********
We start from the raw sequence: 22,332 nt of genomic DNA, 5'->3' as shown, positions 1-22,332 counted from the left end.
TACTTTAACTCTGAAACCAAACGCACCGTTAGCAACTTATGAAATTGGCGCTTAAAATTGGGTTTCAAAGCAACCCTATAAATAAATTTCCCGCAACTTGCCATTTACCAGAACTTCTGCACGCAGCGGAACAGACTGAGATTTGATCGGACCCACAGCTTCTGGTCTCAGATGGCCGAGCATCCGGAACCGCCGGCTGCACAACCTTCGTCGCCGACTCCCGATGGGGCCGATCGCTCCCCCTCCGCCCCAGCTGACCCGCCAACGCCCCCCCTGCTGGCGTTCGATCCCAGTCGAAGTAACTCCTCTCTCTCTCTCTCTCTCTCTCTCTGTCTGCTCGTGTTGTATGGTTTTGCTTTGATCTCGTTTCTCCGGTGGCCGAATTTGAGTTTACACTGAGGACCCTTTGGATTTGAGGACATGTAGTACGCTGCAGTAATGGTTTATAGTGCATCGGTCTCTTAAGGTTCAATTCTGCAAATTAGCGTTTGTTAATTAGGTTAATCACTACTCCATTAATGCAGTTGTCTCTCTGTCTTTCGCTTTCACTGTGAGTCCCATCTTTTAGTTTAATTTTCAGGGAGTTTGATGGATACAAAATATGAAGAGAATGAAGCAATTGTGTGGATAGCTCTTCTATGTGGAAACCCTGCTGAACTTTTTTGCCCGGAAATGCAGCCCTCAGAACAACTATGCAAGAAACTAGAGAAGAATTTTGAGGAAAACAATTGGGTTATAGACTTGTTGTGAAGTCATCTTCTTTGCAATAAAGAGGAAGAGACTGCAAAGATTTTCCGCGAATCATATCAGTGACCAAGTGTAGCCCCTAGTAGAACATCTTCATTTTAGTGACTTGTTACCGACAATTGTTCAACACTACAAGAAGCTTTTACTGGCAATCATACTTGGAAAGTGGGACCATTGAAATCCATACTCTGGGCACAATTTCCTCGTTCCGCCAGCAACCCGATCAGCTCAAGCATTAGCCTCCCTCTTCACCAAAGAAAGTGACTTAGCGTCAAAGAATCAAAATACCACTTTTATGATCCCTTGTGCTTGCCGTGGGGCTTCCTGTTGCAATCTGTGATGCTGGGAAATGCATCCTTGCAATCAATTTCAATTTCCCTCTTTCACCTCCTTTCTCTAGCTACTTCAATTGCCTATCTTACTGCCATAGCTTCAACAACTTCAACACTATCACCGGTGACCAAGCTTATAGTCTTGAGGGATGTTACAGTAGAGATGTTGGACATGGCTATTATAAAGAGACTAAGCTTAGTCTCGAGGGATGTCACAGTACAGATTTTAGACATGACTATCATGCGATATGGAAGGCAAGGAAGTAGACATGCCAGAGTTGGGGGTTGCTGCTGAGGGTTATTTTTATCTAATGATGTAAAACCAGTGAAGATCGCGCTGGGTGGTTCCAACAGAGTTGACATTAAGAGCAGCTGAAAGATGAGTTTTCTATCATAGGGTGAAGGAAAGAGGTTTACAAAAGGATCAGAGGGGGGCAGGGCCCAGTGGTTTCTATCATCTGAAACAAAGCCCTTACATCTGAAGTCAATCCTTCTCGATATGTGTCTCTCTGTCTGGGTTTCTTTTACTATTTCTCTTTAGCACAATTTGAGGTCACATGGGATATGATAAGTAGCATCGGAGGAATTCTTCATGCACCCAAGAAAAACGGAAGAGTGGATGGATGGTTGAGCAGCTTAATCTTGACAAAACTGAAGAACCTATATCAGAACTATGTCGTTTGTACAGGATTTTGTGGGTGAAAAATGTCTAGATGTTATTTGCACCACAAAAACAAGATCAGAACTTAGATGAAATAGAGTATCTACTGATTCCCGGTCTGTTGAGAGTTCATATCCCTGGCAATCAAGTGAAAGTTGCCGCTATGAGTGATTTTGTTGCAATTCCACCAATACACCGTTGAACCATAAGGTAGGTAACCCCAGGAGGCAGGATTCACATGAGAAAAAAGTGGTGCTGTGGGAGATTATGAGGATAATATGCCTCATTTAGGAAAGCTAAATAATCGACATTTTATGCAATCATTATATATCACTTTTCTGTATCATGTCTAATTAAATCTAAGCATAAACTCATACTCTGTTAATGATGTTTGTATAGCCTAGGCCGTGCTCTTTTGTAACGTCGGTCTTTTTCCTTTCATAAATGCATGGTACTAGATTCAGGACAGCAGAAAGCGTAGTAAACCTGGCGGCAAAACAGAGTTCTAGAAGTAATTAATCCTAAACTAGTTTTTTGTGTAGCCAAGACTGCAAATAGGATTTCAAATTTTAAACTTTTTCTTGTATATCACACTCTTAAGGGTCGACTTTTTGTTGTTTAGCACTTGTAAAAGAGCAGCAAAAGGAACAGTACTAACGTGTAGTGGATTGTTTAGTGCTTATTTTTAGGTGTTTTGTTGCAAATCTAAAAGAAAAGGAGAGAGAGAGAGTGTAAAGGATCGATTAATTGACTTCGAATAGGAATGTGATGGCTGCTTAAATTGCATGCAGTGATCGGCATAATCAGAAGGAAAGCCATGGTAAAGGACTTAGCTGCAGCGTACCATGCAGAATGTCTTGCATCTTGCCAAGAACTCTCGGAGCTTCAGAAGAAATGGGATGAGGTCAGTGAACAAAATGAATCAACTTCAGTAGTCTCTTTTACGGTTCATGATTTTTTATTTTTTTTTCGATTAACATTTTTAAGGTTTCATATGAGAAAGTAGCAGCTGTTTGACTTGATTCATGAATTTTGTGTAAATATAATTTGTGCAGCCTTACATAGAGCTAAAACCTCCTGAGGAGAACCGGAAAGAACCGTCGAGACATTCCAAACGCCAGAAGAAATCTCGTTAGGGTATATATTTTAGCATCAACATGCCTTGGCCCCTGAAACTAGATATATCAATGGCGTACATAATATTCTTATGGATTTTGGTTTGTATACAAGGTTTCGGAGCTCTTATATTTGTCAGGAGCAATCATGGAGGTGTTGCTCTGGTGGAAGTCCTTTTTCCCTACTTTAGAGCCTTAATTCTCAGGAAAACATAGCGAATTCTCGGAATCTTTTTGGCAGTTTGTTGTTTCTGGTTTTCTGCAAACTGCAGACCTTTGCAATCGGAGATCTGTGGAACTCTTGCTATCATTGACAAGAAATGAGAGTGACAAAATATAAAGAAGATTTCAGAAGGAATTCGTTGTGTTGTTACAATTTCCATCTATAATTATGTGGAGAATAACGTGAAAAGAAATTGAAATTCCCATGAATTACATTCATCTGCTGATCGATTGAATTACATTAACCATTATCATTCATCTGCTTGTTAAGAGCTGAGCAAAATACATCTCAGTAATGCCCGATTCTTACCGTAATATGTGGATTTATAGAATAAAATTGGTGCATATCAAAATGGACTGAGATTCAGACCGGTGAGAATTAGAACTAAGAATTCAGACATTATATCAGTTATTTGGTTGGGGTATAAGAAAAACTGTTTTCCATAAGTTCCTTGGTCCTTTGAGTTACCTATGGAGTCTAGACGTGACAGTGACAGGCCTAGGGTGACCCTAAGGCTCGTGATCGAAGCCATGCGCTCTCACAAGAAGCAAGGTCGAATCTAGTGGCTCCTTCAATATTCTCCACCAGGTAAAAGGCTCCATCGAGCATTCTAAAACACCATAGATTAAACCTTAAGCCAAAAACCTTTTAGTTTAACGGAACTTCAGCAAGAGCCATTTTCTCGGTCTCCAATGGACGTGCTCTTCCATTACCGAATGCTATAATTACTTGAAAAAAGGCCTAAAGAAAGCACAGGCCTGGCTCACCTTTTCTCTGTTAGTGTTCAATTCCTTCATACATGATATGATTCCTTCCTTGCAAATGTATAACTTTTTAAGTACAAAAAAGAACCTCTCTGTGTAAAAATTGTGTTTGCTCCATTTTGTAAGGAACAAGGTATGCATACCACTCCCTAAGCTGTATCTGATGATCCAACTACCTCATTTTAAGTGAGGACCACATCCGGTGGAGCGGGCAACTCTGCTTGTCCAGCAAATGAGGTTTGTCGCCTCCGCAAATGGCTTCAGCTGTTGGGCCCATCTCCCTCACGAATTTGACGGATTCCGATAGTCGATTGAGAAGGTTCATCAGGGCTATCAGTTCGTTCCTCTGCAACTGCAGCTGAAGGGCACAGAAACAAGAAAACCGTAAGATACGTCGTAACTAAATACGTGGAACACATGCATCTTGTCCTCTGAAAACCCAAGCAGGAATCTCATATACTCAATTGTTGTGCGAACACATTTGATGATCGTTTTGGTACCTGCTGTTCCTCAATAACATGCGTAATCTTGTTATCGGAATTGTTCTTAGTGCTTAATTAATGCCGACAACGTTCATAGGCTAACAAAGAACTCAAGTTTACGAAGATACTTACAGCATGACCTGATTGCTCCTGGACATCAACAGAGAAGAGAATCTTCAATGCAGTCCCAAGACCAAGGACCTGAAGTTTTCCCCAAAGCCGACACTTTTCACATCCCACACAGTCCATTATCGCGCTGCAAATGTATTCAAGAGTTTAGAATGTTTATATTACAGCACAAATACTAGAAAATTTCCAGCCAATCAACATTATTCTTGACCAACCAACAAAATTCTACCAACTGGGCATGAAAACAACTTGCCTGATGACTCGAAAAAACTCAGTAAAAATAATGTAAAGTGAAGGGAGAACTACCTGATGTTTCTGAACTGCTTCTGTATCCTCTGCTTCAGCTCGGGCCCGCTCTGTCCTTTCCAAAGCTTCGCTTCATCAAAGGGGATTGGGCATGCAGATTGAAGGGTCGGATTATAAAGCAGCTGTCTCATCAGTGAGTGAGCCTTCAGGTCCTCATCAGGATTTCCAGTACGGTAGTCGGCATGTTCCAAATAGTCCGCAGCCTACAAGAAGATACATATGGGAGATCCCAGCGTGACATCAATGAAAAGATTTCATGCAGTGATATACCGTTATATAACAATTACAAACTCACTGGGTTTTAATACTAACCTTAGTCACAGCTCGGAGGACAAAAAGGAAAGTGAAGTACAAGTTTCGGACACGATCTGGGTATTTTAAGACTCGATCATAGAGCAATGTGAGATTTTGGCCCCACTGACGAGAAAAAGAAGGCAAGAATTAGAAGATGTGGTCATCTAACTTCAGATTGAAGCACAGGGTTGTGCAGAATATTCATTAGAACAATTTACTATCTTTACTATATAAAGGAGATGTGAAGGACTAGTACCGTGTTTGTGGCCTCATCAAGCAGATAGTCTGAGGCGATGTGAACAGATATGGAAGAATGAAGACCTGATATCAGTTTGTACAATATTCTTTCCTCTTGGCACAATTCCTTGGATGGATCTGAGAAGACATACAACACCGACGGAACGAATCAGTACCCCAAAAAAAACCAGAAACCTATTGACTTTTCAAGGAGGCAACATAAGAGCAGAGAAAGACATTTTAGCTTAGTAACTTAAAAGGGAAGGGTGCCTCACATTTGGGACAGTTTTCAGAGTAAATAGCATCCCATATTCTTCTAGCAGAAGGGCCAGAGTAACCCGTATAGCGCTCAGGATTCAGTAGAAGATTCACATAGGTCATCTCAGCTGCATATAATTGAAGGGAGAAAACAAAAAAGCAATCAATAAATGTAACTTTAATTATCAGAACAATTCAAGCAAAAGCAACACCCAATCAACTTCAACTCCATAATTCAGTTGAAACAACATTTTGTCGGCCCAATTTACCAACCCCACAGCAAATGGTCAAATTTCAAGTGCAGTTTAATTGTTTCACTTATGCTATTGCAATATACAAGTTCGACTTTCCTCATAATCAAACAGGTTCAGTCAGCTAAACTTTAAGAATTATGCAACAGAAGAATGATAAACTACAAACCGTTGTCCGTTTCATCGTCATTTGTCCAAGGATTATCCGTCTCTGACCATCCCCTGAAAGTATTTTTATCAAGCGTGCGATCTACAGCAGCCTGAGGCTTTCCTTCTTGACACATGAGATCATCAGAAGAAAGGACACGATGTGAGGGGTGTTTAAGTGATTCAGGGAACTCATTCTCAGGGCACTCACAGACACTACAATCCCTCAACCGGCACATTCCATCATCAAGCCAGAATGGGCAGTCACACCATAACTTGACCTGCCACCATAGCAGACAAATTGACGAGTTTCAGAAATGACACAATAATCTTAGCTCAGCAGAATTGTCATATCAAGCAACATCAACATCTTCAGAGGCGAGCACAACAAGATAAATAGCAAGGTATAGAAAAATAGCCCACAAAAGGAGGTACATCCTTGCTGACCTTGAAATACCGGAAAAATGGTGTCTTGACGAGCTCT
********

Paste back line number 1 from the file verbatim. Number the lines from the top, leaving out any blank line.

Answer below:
We start from the raw sequence: 22,332 nt of genomic DNA, 5'->3' as shown, positions 1-22,332 counted from the left end.